Durbin: People Want 'Blagojevich Burlesque to End'

ABC News' Z. Byron Wolf reports:  Senate Majority Whip Dick Durbin said today that he would resign if he were in Roland Burris' shoes.

These are the ill-fitting shoes of a man who was appointed by an embattled governor to serve out two years of a Senate term. But after the embattled governor was thrown out of office, the new Senator became embattled himself when he came clean for not being on the up and up about asking for the seat. It’s a convoluted mess.

"People want this Blagojevich burlesque to end," said Durbin.

The two met for the first time since Burris filed a new affidavit and admitted to more extensive contact he had with associates of ousted Gov. Rod Blagojevich before he was appointed to the seat last year. Durbin was on a fact-finding mission to Turkey, Greece and Cyprus last week while Burris was amending his story about how he lobbied for the Senate seat and being mobbed by reporters during what was supposed to be a downstate listening tour.

"I told my colleague Sen. Burris that I was disappointed," said Durbin. "Disappointed that his testimony in Springfield was not complete, that it required a second affidavit to be filed, disappointed that he didn't make a clear, accurate disclosure of all the circumstances surrounding his appointment until several weeks after the fact."

"I asked him if he would be candidate in 2010 and he said he had not made up his mind as to whether he would be a candidate. I told him it would be extremely difficult for him to be successful in a primary or general election under the circumstances," said Durbin, who pointed to the personal pressure Burris is feeling from the legal jeopardy of a county prosecutor investigation and a Senate Ethics Committee inquiry into whether he perjured himself.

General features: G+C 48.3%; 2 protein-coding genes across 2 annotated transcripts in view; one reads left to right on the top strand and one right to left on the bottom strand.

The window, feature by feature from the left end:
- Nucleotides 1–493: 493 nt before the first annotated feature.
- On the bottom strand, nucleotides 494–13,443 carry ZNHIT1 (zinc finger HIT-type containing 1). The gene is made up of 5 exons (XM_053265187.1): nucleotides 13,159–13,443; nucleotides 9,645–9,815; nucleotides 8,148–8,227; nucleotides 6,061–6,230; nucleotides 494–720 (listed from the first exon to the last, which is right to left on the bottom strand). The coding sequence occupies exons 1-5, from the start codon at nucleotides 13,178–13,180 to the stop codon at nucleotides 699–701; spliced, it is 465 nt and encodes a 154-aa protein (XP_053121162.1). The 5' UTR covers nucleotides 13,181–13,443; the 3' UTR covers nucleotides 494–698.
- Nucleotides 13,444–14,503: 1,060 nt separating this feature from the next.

Durbin said Burris has incurred "hundreds of thousands of dollars in legal fees already."

"I told him that under the circumstances I would consider resigning if I were in his shoes. He said he would not resign. That was his conclusion."

"Its now up to Sen. Burris to deal with the facts and challenges before him," said Durbin, who had called early on for a special election to replace Obama, but was forced to walk that suggestion back when state Democrats told him it would be too expensive.

Durbin said he would not support Burris if he does run in 2010. But his advice, argued Durbin, has been proven to be of little consequence to Burris.

"He contacted me before he was appointed by Gov. Blagojevich and I told him don't do it. He did it anyway. My advice obviously doesn't move him."

But the two are still sitting Senators from the same state and Durbin said he will continue to work with Burris despite what has got to be an ever-more-awkward relationship between the two men.

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